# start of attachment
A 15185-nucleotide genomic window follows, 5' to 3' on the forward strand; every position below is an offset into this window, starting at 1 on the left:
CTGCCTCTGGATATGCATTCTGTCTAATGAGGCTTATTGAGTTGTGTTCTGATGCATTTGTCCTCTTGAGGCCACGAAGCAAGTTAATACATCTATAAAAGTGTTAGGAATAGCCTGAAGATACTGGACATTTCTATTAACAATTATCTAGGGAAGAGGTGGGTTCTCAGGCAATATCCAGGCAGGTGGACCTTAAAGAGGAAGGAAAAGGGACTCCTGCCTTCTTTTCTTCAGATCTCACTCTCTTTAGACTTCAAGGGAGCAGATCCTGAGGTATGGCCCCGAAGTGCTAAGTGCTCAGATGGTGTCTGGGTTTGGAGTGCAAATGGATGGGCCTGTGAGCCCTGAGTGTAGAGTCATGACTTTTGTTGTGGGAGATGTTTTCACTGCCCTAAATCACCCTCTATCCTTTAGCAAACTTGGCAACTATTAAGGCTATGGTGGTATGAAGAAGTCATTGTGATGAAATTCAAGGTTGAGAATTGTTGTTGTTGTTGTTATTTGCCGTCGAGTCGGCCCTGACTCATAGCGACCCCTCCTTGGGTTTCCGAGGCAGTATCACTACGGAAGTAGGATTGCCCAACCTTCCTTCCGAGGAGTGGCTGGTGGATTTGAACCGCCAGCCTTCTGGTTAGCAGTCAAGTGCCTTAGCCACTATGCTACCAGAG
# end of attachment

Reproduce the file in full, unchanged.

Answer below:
A 15185-nucleotide genomic window follows, 5' to 3' on the forward strand; every position below is an offset into this window, starting at 1 on the left:
CTGCCTCTGGATATGCATTCTGTCTAATGAGGCTTATTGAGTTGTGTTCTGATGCATTTGTCCTCTTGAGGCCACGAAGCAAGTTAATACATCTATAAAAGTGTTAGGAATAGCCTGAAGATACTGGACATTTCTATTAACAATTATCTAGGGAAGAGGTGGGTTCTCAGGCAATATCCAGGCAGGTGGACCTTAAAGAGGAAGGAAAAGGGACTCCTGCCTTCTTTTCTTCAGATCTCACTCTCTTTAGACTTCAAGGGAGCAGATCCTGAGGTATGGCCCCGAAGTGCTAAGTGCTCAGATGGTGTCTGGGTTTGGAGTGCAAATGGATGGGCCTGTGAGCCCTGAGTGTAGAGTCATGACTTTTGTTGTGGGAGATGTTTTCACTGCCCTAAATCACCCTCTATCCTTTAGCAAACTTGGCAACTATTAAGGCTATGGTGGTATGAAGAAGTCATTGTGATGAAATTCAAGGTTGAGAATTGTTGTTGTTGTTGTTATTTGCCGTCGAGTCGGCCCTGACTCATAGCGACCCCTCCTTGGGTTTCCGAGGCAGTATCACTACGGAAGTAGGATTGCCCAACCTTCCTTCCGAGGAGTGGCTGGTGGATTTGAACCGCCAGCCTTCTGGTTAGCAGTCAAGTGCCTTAGCCACTATGCTACCAGAG